Registration, Evaluation, Authorisation and restriction of CHemicals (REACH) is a new European Union Regulation, EC/2006/1907 of 18 December 2006. REACH addresses the production and use of chemical substances, and their potential impacts on both human health and the environment. Its 849 pages took seven years to pass, and it has been described as the most complex legislation in the Union's history and the most important in 20 years. It is the strictest law to date regulating chemical substances and will impact industries throughout the world. REACH entered into force in June 2007, with a phased implementation over the next decade.
When REACH is fully in force, it will require all companies manufacturing or importing chemical substances into the European Union in quantities of one tonne or more per year to register these substances with a new European Chemicals Agency in Helsinki, Finland. Because REACH applies to some substances that are contained in objects ('articles' in REACH terminology), any company importing goods into Europe could be affected.
Potential registrants (i.e. manufacturers and importers of chemical substances) must 'pre-register' these substances by December 1, 2008, in order to benefit from postponed 'phase in' deadlines. Although 'pre-registering' is not mandatory, it is free and an important step in allowing potential registrants much more time before they have to fully register.
Supply of substances to the European market which have not been registered as required is illegal (known in REACH as 'no data, no market').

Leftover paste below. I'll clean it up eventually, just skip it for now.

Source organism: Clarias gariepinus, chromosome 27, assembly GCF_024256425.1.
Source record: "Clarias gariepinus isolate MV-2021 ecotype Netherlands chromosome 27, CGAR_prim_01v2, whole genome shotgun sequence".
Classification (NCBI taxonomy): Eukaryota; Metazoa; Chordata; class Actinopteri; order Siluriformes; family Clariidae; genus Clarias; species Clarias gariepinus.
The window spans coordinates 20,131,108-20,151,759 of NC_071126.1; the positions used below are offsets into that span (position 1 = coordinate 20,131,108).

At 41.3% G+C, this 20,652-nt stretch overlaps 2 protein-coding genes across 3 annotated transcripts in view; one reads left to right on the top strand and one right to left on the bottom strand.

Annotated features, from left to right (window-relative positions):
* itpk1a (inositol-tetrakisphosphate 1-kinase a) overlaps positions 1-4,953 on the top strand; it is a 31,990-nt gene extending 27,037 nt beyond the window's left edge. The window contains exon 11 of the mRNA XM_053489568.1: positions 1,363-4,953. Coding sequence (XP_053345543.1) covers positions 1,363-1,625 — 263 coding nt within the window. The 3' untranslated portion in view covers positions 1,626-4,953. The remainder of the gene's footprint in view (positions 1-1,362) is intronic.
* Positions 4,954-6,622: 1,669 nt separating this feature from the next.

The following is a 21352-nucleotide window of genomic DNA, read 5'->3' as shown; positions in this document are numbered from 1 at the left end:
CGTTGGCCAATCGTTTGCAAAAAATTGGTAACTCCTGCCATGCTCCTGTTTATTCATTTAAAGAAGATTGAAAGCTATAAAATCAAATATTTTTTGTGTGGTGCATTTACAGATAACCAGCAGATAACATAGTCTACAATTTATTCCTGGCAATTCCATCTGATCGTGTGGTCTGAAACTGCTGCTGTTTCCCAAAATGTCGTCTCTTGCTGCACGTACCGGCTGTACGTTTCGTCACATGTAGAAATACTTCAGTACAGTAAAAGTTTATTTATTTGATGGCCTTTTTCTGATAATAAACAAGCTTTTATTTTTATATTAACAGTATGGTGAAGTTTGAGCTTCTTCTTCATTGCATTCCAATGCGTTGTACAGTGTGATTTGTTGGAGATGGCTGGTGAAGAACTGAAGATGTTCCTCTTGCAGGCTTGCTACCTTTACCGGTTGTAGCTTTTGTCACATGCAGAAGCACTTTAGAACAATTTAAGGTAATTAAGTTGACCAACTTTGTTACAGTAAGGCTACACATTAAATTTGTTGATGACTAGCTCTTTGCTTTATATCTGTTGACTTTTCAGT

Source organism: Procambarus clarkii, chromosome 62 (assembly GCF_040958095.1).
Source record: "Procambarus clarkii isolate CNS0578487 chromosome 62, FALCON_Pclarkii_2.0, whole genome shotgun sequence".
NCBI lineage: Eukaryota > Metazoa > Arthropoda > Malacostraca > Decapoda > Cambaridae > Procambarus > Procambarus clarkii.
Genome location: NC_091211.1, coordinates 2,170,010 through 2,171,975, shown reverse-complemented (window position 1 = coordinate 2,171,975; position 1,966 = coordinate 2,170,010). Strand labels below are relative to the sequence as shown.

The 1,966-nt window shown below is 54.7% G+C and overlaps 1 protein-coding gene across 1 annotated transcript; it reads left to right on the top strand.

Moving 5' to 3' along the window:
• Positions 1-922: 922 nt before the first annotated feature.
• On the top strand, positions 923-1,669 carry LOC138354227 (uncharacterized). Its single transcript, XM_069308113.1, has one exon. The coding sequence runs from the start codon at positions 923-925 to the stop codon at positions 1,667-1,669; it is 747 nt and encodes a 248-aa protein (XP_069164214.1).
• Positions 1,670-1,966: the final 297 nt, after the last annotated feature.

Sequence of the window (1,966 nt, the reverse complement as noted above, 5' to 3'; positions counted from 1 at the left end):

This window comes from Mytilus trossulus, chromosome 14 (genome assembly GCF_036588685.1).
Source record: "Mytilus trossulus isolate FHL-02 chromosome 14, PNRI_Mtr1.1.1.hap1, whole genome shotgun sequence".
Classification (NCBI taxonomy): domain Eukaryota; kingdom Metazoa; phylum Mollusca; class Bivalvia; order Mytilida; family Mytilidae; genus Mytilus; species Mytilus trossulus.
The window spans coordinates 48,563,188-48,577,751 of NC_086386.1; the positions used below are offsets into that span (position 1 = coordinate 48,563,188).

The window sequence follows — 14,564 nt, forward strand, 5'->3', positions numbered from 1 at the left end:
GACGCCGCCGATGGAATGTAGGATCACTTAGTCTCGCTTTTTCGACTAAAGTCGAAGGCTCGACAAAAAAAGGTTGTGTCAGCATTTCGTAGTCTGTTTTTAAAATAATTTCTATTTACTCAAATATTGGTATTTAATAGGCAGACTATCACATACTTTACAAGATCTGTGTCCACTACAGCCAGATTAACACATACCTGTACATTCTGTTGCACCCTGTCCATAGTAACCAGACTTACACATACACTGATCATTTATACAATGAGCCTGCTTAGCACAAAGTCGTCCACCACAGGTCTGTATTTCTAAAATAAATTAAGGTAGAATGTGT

REACH also addresses the continued use of chemical 'Substances of Very High Concern' (SVHC) because of their potential negative impacts on human health or the environment. The European Chemicals Agency may need to be notified of the presence of SVHCs in articles, if they are present above certain tonnage and concentration thresholds. Depending on the substance in question and its use, producers and importers may then be obliged to investigate its effects on human health and the environment.
A shortlist of some SVHCs will be subjected to new controls under REACH - this is called 'authorization'. This shortlist will be created as an annex to the Regulation (Annex XIV), and will be drawn from lists of SVHCs published over the next year. Continued use of Annex XIV substances will have to be justified on a case-by-case basis, and applications for authorization must include plans to replace use of an Annex XIV substance with a safer alternative (or, if no safer alternative exists, the applicant must work to find one) - known as 'substitution'.